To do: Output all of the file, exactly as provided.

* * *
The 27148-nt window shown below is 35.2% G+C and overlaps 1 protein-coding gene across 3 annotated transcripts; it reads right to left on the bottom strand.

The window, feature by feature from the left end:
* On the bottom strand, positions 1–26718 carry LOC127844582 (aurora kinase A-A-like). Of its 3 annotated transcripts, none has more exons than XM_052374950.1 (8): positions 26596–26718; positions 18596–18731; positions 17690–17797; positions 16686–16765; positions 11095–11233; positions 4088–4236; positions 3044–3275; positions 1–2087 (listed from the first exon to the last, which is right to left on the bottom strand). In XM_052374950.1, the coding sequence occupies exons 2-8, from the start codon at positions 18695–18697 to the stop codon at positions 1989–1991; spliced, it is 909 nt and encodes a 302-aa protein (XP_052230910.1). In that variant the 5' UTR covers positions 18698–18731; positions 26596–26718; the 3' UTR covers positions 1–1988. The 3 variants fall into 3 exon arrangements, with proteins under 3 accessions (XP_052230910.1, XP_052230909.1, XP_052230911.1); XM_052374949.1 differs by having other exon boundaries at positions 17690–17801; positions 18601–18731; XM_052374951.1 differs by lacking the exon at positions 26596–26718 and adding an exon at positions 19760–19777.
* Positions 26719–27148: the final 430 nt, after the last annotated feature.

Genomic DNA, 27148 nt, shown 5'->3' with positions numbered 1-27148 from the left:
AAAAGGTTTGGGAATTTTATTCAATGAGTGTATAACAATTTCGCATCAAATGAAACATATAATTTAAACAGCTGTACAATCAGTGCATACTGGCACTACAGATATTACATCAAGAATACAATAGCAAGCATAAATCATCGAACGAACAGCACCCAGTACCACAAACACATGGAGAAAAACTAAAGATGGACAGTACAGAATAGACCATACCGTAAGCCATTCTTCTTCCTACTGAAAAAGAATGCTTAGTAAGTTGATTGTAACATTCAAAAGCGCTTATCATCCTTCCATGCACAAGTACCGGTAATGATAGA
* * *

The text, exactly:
The 27148-nt window shown below is 35.2% G+C and overlaps 1 protein-coding gene across 3 annotated transcripts; it reads right to left on the bottom strand.

The window, feature by feature from the left end:
* On the bottom strand, positions 1–26718 carry LOC127844582 (aurora kinase A-A-like). Of its 3 annotated transcripts, none has more exons than XM_052374950.1 (8): positions 26596–26718; positions 18596–18731; positions 17690–17797; positions 16686–16765; positions 11095–11233; positions 4088–4236; positions 3044–3275; positions 1–2087 (listed from the first exon to the last, which is right to left on the bottom strand). In XM_052374950.1, the coding sequence occupies exons 2-8, from the start codon at positions 18695–18697 to the stop codon at positions 1989–1991; spliced, it is 909 nt and encodes a 302-aa protein (XP_052230910.1). In that variant the 5' UTR covers positions 18698–18731; positions 26596–26718; the 3' UTR covers positions 1–1988. The 3 variants fall into 3 exon arrangements, with proteins under 3 accessions (XP_052230910.1, XP_052230909.1, XP_052230911.1); XM_052374949.1 differs by having other exon boundaries at positions 17690–17801; positions 18601–18731; XM_052374951.1 differs by lacking the exon at positions 26596–26718 and adding an exon at positions 19760–19777.
* Positions 26719–27148: the final 430 nt, after the last annotated feature.

Genomic DNA, 27148 nt, shown 5'->3' with positions numbered 1-27148 from the left:
AAAAGGTTTGGGAATTTTATTCAATGAGTGTATAACAATTTCGCATCAAATGAAACATATAATTTAAACAGCTGTACAATCAGTGCATACTGGCACTACAGATATTACATCAAGAATACAATAGCAAGCATAAATCATCGAACGAACAGCACCCAGTACCACAAACACATGGAGAAAAACTAAAGATGGACAGTACAGAATAGACCATACCGTAAGCCATTCTTCTTCCTACTGAAAAAGAATGCTTAGTAAGTTGATTGTAACATTCAAAAGCGCTTATCATCCTTCCATGCACAAGTACCGGTAATGATAGA